How to Automatically Login to Windows 10

By default, when a user logs into Windows 10, they must enter their credentials in order to proceed further as a security measure to prevent unauthorized access. However, circumstances vary and many of us do not want to key in password every time we turn the computer/laptop on OR if we have a Virtual Machine setup on our computer.

In Windows 10, the process to automatically log in is easy and there are two methods to do this. If you are using Windows 10 at your home or in a small office setup where your computer is not a part of your Domain, then Method 1 should work for you else if it is  part of a Domain network, then Method 2 will do.

Before beginning with the guide, there are few things to note. You must have access to an administrator account to makes changes and you must login as the administrator and if you ever decide to change password for the account set to login automatically, then you will need to re-do the steps.

Method 1: Allow Automatic Login via User Accounts

Log in to the administrator account. Hold the Windows key and Press R. In the run dialog, type control userpasswords2 and Press Enter. Click Yes if a User Account Control warning message appears.


User Account window will now open. In it, uncheck the checkbox next to Users must enter a user name and password to use this computer. Once done, click OK.


If the Users must enter a user name and password to use this computer option is not available, then your computer is part of a Domain network. If this is the case, proceed to Method 2. Now under Users for this computer, select and highlight the local or the Microsoft account that you want to automatically log in with and click Apply. Enter and renter to confirm the password of the account you selected. If your password is blank, then leave both the password input boxes blank and Click OK. The specified account will now automatically log in when your turn your computer on.

Method 2: For Computers Connected to a Domain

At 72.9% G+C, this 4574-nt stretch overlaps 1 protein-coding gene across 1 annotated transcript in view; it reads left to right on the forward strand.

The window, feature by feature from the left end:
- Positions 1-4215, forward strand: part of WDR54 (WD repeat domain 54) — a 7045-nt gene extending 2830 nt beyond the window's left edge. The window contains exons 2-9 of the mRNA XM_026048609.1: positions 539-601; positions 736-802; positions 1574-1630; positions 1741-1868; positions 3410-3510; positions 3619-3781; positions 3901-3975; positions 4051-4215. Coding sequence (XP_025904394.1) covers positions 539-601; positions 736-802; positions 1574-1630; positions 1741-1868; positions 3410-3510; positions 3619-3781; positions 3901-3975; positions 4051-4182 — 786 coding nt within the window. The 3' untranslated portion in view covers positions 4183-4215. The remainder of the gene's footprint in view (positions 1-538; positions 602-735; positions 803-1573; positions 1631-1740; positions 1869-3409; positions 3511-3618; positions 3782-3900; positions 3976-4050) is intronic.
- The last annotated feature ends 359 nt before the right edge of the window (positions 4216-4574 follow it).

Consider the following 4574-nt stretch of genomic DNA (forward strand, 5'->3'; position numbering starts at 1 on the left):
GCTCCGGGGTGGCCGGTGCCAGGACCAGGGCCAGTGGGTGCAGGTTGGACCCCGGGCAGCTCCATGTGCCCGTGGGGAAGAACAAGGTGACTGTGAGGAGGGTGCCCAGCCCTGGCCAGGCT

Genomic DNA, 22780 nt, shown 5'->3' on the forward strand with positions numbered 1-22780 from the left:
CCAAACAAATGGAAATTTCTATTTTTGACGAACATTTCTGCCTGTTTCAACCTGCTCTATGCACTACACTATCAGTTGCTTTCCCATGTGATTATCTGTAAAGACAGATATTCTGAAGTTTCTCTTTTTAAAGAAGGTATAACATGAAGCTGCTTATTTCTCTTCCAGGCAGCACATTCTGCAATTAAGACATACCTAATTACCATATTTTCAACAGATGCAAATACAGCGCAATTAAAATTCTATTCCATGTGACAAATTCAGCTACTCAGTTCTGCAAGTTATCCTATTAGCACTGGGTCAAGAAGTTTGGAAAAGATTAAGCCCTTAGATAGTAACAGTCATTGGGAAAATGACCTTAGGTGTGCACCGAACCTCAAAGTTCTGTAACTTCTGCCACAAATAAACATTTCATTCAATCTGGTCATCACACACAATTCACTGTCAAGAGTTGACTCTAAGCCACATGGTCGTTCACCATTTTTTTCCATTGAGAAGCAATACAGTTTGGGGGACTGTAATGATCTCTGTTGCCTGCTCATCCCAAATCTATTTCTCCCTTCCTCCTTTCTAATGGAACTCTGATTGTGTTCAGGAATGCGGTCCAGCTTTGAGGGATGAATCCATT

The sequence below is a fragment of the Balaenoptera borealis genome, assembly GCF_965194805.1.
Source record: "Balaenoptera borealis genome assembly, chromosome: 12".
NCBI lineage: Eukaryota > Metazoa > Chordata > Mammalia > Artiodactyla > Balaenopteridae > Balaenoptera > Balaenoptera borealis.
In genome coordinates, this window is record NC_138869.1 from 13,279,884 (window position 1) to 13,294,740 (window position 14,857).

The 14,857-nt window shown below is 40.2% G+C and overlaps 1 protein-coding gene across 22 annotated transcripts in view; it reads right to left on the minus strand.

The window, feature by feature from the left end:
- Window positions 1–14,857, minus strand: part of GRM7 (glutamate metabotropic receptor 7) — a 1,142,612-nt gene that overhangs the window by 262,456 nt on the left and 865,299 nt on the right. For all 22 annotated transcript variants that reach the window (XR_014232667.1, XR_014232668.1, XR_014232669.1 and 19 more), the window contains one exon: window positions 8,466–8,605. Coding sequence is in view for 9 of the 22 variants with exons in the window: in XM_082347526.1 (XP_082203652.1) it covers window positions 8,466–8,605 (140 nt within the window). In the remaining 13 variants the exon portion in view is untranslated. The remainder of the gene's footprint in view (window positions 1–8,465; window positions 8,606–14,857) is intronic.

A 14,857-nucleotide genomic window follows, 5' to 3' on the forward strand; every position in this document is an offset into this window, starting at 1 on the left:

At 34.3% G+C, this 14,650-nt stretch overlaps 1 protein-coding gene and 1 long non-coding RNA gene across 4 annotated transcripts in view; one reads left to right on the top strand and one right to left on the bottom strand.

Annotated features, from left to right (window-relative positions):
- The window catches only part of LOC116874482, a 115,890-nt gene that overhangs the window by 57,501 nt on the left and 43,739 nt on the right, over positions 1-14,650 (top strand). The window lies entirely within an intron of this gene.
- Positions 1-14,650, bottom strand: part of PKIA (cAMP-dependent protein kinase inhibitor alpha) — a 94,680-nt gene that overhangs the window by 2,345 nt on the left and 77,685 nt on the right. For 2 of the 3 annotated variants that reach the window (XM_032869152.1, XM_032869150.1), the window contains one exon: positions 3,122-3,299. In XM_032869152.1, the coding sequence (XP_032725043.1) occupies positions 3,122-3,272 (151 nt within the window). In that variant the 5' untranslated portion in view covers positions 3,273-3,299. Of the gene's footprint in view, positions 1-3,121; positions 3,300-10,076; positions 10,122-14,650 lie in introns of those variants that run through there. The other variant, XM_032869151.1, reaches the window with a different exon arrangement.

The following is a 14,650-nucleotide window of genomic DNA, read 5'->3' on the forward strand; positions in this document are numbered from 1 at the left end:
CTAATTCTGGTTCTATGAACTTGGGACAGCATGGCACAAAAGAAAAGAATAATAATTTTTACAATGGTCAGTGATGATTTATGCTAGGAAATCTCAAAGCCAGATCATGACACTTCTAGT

If you are on a domain network, then the method above will not apply to you. This is because user names and passwords are assigned by the Active Directory therefore in order to login without entering a password in a domain environment you will need to modify registry. To do this, follow the steps below:

Hold Windows key and Press R. Type regedit in the run dialog and Click OK. Registry Editor Window will open.


Browse to the following path

HKEY_LOCAL_MACHINE\Software\Microsoft\Windows NT\CurrentVersion\Winlogon

With Winlogon highlighted in the left pane, locate AutoAdminLogon key in the right pane. Right click onAutoAdminLogon and click Modify and change the value to 1.


Now reboot PC and follow the User Account Password Wizard method above. If this still won’t work, then go back to Registry Editor and navigate to

HKEY_LOCAL_MACHINE\Software\Microsoft\Windows NT\CurrentVersion\Winlogon.

With Winlogon selected in the left pane, Right click on an empty space in the right pane and look for value called DefaultDomainName if it does not exists, then click New > String Value and Name itDefaultDomainName.


Right click on DefaultDomainName and click Modify. Under Value data type in your domain’s name and Click OK. Similarly create a DefaultUserName string value with your username as Value data andDefaultPassword string value with your current password as Value data.


Now re-check if the Value data of AutoAdminLogon is 1. If not so, change it to 1. Now restart your system and you should be able to log in automatically.

If you don’t know what your username and domain name is run the following commands by creating a batch file to see.

@echo off 
echo Checking your system infor, Please wating... 
systeminfo | findstr /c:"Host Name" 
systeminfo | findstr /c:"Domain" 
systeminfo | findstr /c:"OS Name" 
systeminfo | findstr /c:"OS Version" 
systeminfo | findstr /c:"System Manufacturer" 
systeminfo | findstr /c:"System Model" 
systeminfo | findstr /c:"System type" 
systeminfo | findstr /c:"Total Physical Memory" 
ipconfig | find /i "IPv4"


echo Hard Drive Space: 
wmic diskdrive get size


echo Service Tag: 
wmic bios get serialnumber

echo CPU: 
wmic cpu get name

Kevin Arrows

Kevin Arrows is a highly experienced and knowledgeable technology specialist with over a decade of industry experience. He holds a Microsoft Certified Technology Specialist (MCTS) certification and has a deep passion for staying up-to-date on the latest tech developments. Kevin has written extensively on a wide range of tech-related topics, showcasing his expertise and knowledge in areas such as software development, cybersecurity, and cloud computing. His contributions to the tech field have been widely recognized and respected by his peers, and he is highly regarded for his ability to explain complex technical concepts in a clear and concise manner.
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